4. Rusanen J, Lahti S, Tolvanen M, Pirttiniemi P. Quality of life in patients with severe malocclusion before treatment. Eur J Orthod. 2010;32:43–8.View ArticlePubMedGoogle Scholar
  5. Javidi H, Vettore M, Benson PE. Does orthodontic treatment before the age of 18 years improve oral health-related quality of life? A systematic review and meta-analysis. Am J Orthod Dentofac Orthop. 2017;151(4):644–55.View ArticleGoogle Scholar
  6. Department of Health. An oral health strategy for England. London: Department of Health; 1994.Google Scholar
  7. NHS Business Service Authority. Personal communication. 2014. p. 1.Google Scholar
  8. Brook PH, Shaw WC. The development of an index of orthodontic treatment priority. Eur J Orthod. 1989;11:309–20.View ArticlePubMedGoogle Scholar
  9. Tsichlaki A, O’Brien K. Do orthodontic research outcomes reflect patient values? A systematic review of randomized controlled trials involving children. Am J Orthod Dentofac Orthop. 2014;146:279–85.View ArticleGoogle Scholar
  10. Sinha I, Jones L, Smyth RL, Williamson PR. A systematic review of studies that aim to determine which outcomes to measure in clinical trials in children. PLoS Med. 2008;5:e96.View ArticlePubMedPubMed CentralGoogle Scholar
  11. Glasziou P, Altman DG, Bossuyt P, Boutron I, Clarke M, Julious S, et al. Reducing waste from incomplete or unusable reports of biomedical research. Lancet. 2014;383:267–76.View ArticlePubMedGoogle Scholar
  12. Sackett DL, Straus SE, Richardson WS, Rosenberg W, Haynes RB. Evidence based medicine: how to practice and teach EBM. Edinburgh: Churchill Livingston; 2000.Google Scholar
  13. Thiruvenkatachari B, Harrison JE, Worthington HV, O’Brien KD. Orthodontic treatment for prominent upper front teeth (Class II malocclusion) in children. Cochrane Database Syst Rev. 2013;11:CD003452.Google Scholar
  14. Sinha IP, Williamson PR, Smyth RL. Outcomes in clinical trials of inhaled corticosteroids for children with asthma are narrowly focussed on short term disease activity. PLoS One. 2009;4:e6276.View ArticlePubMedPubMed CentralGoogle Scholar
  15. Core Outcome Measures in Effectiveness Trials (COMET Initiative). http://www.comet-initiative.org/. Last accessed 18 Feb 2017Google Scholar
  16. Williamson P, Altman D, Blazeby J, Clarke M, Gargon E. Driving up the quality and relevance of research through the use of agreed core outcomes. J Health Serv Res Policy. 2012;17:1–2.View ArticlePubMedGoogle Scholar
  17. Gargon E, Gurung B, Medley N, Altman DG, Blazeby JM, et al. Choosing important health outcomes for comparative effectiveness research: a systematic review. PLoS ONE. 2014;9:e99111.View ArticlePubMedPubMed CentralGoogle Scholar
  18. Harman NL, Bruce IA, Callery P, Tierney S, Sharif MO, O’Brien K, Williamson PR. mOMEnt: Management of Otitis Media with Effusion in Cleft Palate: protocol for a systematic review of the literature and identification of a core outcome set using a Delphi survey. Trials. 2013;14:70.View ArticlePubMedPubMed CentralGoogle Scholar
  19. Peters MD, Godfrey CM, Khalil H, McInerney P, Parker D, Soares CB. Guidance for conducting systematic scoping reviews. Int J Evid Based Healthc. 2015;13(3):141–6.View ArticlePubMedGoogle Scholar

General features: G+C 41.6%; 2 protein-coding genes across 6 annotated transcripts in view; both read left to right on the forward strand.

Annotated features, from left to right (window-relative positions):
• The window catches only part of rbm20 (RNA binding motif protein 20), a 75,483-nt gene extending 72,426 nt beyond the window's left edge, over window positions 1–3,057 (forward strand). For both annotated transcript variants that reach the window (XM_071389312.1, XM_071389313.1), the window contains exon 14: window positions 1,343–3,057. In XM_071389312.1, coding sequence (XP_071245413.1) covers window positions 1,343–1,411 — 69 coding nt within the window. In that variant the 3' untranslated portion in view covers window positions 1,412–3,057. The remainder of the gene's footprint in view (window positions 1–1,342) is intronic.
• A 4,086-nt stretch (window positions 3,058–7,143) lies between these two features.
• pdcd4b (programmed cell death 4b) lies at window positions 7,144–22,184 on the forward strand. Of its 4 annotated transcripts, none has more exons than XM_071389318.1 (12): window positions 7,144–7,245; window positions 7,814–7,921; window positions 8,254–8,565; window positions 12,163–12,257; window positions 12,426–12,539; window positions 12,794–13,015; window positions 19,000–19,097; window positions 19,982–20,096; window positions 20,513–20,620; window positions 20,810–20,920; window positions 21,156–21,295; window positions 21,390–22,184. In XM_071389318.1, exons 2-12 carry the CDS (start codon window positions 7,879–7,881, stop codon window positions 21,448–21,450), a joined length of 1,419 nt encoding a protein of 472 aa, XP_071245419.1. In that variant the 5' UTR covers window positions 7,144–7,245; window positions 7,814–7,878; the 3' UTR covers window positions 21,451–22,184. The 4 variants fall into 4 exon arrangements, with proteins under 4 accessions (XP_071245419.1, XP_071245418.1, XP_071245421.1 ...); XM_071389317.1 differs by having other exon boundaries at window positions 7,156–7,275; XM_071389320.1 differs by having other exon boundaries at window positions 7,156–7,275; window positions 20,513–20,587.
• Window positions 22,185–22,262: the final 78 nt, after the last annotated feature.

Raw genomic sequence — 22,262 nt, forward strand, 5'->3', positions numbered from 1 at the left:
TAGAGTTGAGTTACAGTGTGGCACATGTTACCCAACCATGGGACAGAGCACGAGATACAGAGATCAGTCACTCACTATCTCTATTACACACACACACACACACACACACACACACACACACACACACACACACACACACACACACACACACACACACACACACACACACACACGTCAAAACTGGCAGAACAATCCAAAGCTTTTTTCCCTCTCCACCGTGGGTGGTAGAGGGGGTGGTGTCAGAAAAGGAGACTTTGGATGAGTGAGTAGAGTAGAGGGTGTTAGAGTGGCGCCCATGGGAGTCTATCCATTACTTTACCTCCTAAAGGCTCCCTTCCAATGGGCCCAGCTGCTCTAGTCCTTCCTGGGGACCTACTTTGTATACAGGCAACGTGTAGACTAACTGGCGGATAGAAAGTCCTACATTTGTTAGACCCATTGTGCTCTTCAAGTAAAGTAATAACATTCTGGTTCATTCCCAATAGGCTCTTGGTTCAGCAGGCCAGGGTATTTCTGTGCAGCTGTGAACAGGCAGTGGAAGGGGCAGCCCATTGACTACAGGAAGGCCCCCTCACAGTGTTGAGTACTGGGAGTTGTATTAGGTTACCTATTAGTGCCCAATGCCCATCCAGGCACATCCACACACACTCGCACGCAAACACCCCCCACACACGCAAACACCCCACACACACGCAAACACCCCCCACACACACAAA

20. Tricco AC, Antony J, Zarin W, Strifler L, Ghassemi M, Ivory J, et al. A scoping review of rapid review methods. BMC Med. 2015;13(1):224.View ArticlePubMedPubMed CentralGoogle Scholar
  21. Marshman Z, Gibson B, Robinson PG. The impact of developmental defects of enamel on young people in the UK. Community Dent Oral Epidemiol. 2009;37:45–57.View ArticlePubMedGoogle Scholar
  22. INVOLVE guidance. http://www.invo.org.uk/resource-centre/resource-for-researchers/. Last accessed 7 Jan 2017Google Scholar
  23. Ritchie J, Lewis J, Nicholls CM, Ormston R, editors. Qualitative research practice: a guide for social science students and researchers. London: Sage Publications; 2013.Google Scholar
  24. Bailey KD. Methods of social research. New York: Free Press; 1978.Google Scholar
  25. Gale NK, Heath G, Cameron E, Rashid S, Redwood S. Using the framework method for the analysis of qualitative data in multi-disciplinary health research. BMC Med Res Methodol. 2013;13:117.View ArticlePubMedPubMed CentralGoogle Scholar
  26. Harman NL, Bruce IA, Kirkham JJ, Tierney S, Callery P, O’Brien K, et al. The importance of integration of stakeholder views in core outcome set development: otitis media with effusion in children with cleft palate. PLoS One. 2015;10(6):e0129514.View ArticlePubMedPubMed CentralGoogle Scholar
  27. Guyatt GH, Oxman AD, Kunz R, Atkins D, Brozek J, Vist G, et al. GRADE guidelines: 2. Framing the question and deciding on important outcomes. J Clin Epidemiol. 2011;64:395–400.View ArticlePubMedGoogle Scholar
  28. Bruce I, Harman N, Williamson P, Tierney S, Callery P, Mohiuddin S, et al. The management of Otitis Media with Effusion (OME) in children with Cleft Palate: a feasibility study and economic evaluation (mOMEnt). Health Technol Assess. 2015;19(68):1–374.View ArticlePubMedPubMed CentralGoogle Scholar
  29. Creswell JW. A concise introduction to mixed methods research. London: SAGE Publications; 2015.Google Scholar
  30. Sinha IP, Gallagher R, Williamson PR, Smyth RL. Development of a core outcome set for clinical trials in childhood asthma: a survey of clinicians, parents, and young people. Trials. 2012;13(1):103.View ArticlePubMedPubMed CentralGoogle Scholar
  31. Pope C, Mays N. Reaching the parts other methods cannot reach: an introduction to qualitative methods in health and health services research. BMJ. 1995;311(6996):42.View ArticlePubMedPubMed CentralGoogle Scholar
  32. Allard A, Fellowes A, Shilling V, Janssens A, Beresford B, Morris C. Key health outcomes for children and young people with neurodisability: qualitative research with young people and parents. BMJ Open. 2014;4(4):e004611.View ArticlePubMedPubMed CentralGoogle Scholar

Copyright

© The Author(s). 2017

Advertisement